• The same Quinnipiac poll also found that 44 percent of Americans approve of the way that Donald Trump is handling U.S. relations with North Korea. That’s down from 51 percent who approved in July 2018, the month after the summit between Trump and North Korean leader Kim Jong Un in Singapore.
  • Americans are split on whether they believe Michael Cohen’s testimony to the House Oversight Committee. According to a Monmouth poll, 37 percent believe that he was either “completely” or “mostly” honest in his testimony while 40 percent think that he was either “just partly honest” or “not at all honest”. Responses were split along party lines, with about two-thirds of Republicans saying he was partly or not at all honest and about two-thirds of Democrats saying that he was either partly or completely honest.
  • A YouGov/Economist poll gave Americans four hypothetical scenarios in which special counsel Robert Mueller’s investigation found wrongdoing by the president or his staff and asked respondents whether they would support starting impeachment proceedings in each scenario. In the situations where Trump was shown to have obstructed justice or to have personally asked for or accepted Russian assistance in the 2016 election, a plurality of Americans said they would support impeachment. But when asked if they’d support impeachment if Trump’s staff had accepted Russian assistance in the campaign,the public was split down the middle. Just 14 percent of Republicans said they would support Congress beginning impeachment proceedings if Trump’s staff had worked with Russia, while more than two-thirds of Democrats said they would support impeachment in the same scenario.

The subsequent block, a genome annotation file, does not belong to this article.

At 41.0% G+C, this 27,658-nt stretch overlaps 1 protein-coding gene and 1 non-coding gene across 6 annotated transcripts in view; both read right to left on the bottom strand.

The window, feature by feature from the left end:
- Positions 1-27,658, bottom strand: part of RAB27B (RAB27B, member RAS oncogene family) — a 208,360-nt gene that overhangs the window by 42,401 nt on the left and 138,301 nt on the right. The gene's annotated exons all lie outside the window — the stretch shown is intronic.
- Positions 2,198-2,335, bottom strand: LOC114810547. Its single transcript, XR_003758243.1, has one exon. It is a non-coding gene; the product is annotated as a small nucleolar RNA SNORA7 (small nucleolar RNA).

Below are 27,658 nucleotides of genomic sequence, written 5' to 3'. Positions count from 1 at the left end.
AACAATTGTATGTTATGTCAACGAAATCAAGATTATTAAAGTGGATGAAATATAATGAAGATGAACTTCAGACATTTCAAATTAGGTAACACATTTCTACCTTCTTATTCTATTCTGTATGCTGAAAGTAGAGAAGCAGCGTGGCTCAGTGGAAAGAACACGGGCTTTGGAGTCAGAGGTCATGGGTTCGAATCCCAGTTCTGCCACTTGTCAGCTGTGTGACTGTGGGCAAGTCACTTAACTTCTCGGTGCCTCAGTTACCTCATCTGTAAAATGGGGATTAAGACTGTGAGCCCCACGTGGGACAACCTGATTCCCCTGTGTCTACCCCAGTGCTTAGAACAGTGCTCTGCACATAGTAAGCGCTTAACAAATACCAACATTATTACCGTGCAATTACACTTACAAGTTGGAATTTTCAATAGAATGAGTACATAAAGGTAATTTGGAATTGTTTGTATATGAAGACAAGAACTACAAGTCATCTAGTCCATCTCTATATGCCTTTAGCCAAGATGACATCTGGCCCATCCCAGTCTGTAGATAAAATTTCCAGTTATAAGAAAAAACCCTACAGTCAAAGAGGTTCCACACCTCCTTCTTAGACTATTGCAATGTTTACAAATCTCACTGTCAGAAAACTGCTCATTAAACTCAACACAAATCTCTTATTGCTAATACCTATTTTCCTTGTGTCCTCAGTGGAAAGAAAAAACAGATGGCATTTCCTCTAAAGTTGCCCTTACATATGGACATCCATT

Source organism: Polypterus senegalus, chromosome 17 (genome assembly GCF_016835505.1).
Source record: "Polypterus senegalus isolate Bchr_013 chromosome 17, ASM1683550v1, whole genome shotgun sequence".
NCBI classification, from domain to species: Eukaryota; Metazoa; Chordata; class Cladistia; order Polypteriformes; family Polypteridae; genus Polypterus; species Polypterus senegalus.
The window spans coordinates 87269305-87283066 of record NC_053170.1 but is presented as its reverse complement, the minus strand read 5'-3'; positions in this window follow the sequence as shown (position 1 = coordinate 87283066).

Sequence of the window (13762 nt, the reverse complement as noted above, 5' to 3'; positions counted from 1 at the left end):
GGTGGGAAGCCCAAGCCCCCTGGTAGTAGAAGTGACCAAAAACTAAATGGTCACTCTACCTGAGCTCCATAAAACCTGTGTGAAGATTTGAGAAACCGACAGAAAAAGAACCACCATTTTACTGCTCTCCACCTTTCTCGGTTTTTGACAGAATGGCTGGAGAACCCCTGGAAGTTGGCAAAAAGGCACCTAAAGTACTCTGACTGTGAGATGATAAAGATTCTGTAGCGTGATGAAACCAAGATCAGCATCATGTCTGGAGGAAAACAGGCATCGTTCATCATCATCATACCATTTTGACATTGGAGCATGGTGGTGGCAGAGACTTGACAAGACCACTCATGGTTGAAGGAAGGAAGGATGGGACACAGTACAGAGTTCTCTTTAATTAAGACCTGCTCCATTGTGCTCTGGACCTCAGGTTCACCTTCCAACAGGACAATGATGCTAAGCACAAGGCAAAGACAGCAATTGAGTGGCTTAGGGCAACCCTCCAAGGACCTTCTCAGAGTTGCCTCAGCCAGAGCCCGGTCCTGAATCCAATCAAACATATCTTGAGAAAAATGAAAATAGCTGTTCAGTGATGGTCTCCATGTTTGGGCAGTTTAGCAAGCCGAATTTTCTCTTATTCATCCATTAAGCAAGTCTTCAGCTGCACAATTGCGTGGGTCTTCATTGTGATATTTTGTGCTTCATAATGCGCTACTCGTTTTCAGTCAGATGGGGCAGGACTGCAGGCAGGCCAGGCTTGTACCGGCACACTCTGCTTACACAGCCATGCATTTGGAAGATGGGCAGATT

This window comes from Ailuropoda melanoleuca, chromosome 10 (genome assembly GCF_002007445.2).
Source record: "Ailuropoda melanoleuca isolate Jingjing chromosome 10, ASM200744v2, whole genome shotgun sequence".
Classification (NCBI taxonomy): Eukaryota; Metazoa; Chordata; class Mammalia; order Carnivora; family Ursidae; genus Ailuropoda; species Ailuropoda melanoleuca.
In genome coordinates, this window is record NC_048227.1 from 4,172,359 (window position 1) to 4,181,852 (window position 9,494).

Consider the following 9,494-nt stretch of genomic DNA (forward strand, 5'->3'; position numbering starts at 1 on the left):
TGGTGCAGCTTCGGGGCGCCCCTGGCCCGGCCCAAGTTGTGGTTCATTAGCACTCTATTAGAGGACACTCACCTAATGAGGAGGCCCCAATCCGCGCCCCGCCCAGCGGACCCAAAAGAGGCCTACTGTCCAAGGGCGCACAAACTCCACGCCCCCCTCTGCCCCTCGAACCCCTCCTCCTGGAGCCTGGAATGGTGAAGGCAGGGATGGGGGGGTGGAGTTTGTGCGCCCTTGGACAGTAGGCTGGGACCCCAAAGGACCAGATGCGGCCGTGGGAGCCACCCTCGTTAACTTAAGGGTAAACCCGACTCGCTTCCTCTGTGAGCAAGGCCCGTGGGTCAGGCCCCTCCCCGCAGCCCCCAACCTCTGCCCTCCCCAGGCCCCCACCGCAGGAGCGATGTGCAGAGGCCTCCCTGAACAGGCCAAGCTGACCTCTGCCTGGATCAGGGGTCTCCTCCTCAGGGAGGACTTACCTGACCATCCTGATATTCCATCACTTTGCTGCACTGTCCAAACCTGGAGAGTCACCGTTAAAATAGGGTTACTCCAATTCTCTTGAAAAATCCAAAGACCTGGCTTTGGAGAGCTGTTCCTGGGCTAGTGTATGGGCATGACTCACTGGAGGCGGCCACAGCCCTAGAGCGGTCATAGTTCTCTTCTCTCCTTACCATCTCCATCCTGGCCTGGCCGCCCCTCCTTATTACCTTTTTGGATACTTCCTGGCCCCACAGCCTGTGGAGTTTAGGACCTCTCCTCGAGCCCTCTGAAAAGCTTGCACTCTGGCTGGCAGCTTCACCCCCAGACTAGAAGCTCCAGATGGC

• 78 percent of Democratic voters in a Morning Consult/Politico poll said they think the U.S. needs a candidate who can “heal the division in our country by bringing people with different views together to make compromises.” Only 15 percent chose the other option, which was a candidate who “will fight back and is willing to break the rules to move the country in a different direction.”